Princeton is trying to get professors to deflate grades.
Since Princeton took the lead among Ivy League schools to formally adopt a grade-deflation policy three years ago â€” limiting A’s to an average 35% across departments â€” students say the pressure to score the scarcer A has intensified. Students say they now eye competitive classmates warily and shy away from classes perceived as difficult.
. . . There is no quota in individual courses, despite what students think, says Dean of the College Nancy Malkiel. Still, the policy has made an A slightly more elusive. In the first two years, A’s, (A-plus, A, A-minus), accounted for 41% of undergrad grades, down from 47% the two previous years.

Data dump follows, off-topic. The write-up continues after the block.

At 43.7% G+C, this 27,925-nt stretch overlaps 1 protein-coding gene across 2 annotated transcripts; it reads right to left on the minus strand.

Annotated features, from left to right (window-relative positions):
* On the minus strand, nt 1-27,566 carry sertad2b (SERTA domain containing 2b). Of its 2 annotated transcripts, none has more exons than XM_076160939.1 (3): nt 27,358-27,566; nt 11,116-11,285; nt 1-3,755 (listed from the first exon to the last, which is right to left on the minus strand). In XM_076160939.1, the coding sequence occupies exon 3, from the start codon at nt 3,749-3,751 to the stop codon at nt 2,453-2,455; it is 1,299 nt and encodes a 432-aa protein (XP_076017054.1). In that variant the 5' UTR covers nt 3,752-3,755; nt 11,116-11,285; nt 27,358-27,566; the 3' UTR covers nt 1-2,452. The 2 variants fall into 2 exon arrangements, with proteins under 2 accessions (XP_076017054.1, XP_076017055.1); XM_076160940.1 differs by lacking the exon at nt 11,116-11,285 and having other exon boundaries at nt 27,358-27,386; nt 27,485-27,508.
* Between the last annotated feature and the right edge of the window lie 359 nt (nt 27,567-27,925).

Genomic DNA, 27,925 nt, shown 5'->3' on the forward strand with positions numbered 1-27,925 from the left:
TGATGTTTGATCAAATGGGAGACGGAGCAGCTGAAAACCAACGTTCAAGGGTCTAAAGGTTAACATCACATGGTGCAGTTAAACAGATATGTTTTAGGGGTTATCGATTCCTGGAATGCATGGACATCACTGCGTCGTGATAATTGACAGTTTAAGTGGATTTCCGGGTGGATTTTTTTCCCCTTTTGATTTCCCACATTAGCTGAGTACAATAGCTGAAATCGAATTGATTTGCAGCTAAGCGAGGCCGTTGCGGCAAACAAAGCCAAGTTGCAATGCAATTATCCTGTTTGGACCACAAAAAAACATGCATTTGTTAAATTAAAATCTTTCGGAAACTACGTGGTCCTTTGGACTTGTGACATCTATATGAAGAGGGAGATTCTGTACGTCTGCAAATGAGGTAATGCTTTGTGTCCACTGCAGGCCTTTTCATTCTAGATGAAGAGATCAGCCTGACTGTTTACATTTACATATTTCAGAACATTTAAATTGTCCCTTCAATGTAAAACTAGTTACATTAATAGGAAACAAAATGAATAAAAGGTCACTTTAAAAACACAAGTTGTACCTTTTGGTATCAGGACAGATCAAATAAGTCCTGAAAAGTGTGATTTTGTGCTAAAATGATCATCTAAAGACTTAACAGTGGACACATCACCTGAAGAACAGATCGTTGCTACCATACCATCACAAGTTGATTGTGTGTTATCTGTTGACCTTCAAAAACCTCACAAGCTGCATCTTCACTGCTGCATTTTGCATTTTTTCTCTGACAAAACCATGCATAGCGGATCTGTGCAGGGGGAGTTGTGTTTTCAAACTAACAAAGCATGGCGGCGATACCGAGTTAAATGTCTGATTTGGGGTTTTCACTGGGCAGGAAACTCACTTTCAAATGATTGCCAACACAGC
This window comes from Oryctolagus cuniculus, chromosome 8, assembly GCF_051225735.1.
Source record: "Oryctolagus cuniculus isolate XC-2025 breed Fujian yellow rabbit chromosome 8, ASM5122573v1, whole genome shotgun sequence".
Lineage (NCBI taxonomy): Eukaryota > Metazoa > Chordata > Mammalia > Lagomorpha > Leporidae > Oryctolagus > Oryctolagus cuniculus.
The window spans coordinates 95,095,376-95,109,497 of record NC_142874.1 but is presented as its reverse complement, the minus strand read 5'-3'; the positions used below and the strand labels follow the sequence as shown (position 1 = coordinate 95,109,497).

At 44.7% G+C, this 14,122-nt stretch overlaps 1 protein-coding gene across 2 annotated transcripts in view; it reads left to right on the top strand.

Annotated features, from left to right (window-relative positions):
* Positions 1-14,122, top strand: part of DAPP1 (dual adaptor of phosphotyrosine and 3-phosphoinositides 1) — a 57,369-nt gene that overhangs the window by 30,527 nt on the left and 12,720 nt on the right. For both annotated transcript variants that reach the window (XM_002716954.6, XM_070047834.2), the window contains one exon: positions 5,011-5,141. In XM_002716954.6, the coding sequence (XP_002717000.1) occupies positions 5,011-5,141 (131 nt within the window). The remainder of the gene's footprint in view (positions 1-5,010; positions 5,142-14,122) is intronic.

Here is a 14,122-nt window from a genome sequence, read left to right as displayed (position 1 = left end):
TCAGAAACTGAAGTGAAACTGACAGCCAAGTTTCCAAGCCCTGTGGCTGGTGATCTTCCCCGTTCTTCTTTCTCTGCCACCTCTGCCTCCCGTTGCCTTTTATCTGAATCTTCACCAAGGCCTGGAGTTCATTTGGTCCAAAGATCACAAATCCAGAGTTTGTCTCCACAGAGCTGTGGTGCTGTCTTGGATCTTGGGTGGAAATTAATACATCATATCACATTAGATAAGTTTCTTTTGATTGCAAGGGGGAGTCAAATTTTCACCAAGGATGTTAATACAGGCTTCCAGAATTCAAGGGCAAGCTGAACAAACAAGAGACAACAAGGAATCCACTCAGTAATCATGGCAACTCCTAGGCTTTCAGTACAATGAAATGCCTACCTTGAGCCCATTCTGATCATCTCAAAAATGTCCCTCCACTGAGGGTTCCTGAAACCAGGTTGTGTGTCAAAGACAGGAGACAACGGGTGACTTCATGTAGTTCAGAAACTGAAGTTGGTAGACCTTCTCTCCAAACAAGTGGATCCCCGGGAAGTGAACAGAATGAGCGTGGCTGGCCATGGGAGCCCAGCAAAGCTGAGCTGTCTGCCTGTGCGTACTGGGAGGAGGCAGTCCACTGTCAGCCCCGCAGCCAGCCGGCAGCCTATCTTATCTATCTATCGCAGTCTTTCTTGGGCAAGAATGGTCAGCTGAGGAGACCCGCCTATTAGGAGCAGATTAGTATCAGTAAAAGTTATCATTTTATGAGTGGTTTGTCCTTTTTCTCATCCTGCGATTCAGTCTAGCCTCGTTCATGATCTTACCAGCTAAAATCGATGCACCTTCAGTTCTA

Other Ivy League schools are watching Princeton with interest, but not emulating its policy.
At Cornell, courses in which A is the median grade have grown in popularity since the university started to post course averages online.